To the Greek climate we owe the development of Taste.
J. J. Winckelmann, German art historian & archaeologist
Greek gastronomy keeps alive a deep-rooted tradition of fine food and wine from classical times, through Rome and medieval Europe, to what we eat and drink today. Cheese, wine, honey and olive oil – four of Greece’s most valuable contributions to culinary culture – offer illuminating insight to the country’s collective gastronomic consciousness as well as a useful background to reading Greek comedy and lyric poetry.
Greece is remarkable among wine-producing countries in terrain and in climate. Flavours, and even colours, of Greek wines can be startlingly distinctive, explaining the development of appellations of origin, or appellations contrôlées.
Ancient indulgences like aromatic and old spiced wines survive in oúzo and mastíha, the spirits creatively flavoured with aniseed and mastic, while wine flavoured with a bouquet of pine resin is the ancestor of modern retsina. Today, the Mavrodaphne of Patras, the muscat of Samos and Limnos, or drier and most elaborated wines enhance the selection of classic quaffs.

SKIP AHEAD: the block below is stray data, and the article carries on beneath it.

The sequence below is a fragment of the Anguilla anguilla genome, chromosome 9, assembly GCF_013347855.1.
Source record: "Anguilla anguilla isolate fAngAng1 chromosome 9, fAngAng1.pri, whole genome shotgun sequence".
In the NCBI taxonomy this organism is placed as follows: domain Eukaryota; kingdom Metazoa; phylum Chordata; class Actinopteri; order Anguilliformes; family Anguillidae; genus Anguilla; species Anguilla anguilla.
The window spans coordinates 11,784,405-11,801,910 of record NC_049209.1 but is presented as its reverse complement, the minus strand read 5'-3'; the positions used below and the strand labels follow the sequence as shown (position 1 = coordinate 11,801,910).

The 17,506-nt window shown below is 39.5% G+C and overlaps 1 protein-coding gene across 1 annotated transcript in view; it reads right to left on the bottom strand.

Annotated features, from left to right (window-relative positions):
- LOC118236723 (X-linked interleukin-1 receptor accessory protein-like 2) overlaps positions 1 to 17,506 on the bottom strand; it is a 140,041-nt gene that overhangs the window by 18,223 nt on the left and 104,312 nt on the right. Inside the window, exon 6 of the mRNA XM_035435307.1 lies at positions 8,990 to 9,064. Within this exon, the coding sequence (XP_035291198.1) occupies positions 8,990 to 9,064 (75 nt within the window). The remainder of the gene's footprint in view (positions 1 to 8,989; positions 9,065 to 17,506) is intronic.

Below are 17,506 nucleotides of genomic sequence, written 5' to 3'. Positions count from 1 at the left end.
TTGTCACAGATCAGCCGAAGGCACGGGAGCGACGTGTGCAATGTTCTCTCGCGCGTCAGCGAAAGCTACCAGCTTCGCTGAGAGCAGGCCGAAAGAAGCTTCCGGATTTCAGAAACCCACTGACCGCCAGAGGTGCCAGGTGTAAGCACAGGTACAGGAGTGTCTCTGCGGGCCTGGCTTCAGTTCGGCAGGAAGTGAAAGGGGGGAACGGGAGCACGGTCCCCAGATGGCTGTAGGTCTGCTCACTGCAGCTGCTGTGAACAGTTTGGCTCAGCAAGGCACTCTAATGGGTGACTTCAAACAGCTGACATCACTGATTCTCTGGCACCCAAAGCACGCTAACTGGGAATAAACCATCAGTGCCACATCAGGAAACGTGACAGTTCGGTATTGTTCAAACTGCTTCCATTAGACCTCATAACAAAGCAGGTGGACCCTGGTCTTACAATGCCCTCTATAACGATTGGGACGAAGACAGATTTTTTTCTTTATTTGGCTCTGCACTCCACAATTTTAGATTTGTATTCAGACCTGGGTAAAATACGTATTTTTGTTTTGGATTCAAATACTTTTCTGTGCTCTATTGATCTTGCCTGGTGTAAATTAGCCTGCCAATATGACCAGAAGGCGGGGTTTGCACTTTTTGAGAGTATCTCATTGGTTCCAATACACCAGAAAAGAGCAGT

Deeper in the well of Greek gastronomic possibilities, olive oil, honey, mastic, saffron (Krokos Kozanis) and seafood form part of the modern Mediterranean diet. They are all known for the multitude of health benefits they offer as well as their cosmetic skin care applications. Vinotherapy, apitherapy, and mastic therapy are used in anti-aging cosmetic treatments and spas for over a decade already. Apart from the traditional culinary methods, molecular gastronomy creates olive oil bonbons and makes use of the power of saffron threads inspiring new, exhilarating journeys of gastronomic imagination.
See though your wine testing glass the winelands of Greece: rows of grapevines hint at the marvelous wines that await you, while the tables for the Symposia are already set: cakes, sweets, nuts, fresh and dried fruit accompany the wine; a life depicted on vases in the metaphor of a dance of Silenus and his Satyrs.